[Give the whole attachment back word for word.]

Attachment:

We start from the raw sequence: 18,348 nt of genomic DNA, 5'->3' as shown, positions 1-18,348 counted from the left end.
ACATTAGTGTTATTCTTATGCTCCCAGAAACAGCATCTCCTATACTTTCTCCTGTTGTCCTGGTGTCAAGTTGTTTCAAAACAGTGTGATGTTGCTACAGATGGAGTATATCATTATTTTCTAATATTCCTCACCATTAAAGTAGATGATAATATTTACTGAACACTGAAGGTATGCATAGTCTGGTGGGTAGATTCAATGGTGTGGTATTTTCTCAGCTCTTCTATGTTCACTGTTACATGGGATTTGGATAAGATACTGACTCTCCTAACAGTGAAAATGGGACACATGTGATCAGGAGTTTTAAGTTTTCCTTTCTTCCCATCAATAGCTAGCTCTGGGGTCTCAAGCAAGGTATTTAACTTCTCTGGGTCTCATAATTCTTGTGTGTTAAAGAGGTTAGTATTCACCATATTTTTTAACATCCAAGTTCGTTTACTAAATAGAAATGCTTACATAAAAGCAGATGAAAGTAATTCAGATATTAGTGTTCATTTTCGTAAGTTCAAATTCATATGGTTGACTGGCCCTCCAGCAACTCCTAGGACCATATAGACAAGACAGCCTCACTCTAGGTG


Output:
We start from the raw sequence: 18,348 nt of genomic DNA, 5'->3' as shown, positions 1-18,348 counted from the left end.
ACATTAGTGTTATTCTTATGCTCCCAGAAACAGCATCTCCTATACTTTCTCCTGTTGTCCTGGTGTCAAGTTGTTTCAAAACAGTGTGATGTTGCTACAGATGGAGTATATCATTATTTTCTAATATTCCTCACCATTAAAGTAGATGATAATATTTACTGAACACTGAAGGTATGCATAGTCTGGTGGGTAGATTCAATGGTGTGGTATTTTCTCAGCTCTTCTATGTTCACTGTTACATGGGATTTGGATAAGATACTGACTCTCCTAACAGTGAAAATGGGACACATGTGATCAGGAGTTTTAAGTTTTCCTTTCTTCCCATCAATAGCTAGCTCTGGGGTCTCAAGCAAGGTATTTAACTTCTCTGGGTCTCATAATTCTTGTGTGTTAAAGAGGTTAGTATTCACCATATTTTTTAACATCCAAGTTCGTTTACTAAATAGAAATGCTTACATAAAAGCAGATGAAAGTAATTCAGATATTAGTGTTCATTTTCGTAAGTTCAAATTCATATGGTTGACTGGCCCTCCAGCAACTCCTAGGACCATATAGACAAGACAGCCTCACTCTAGGTG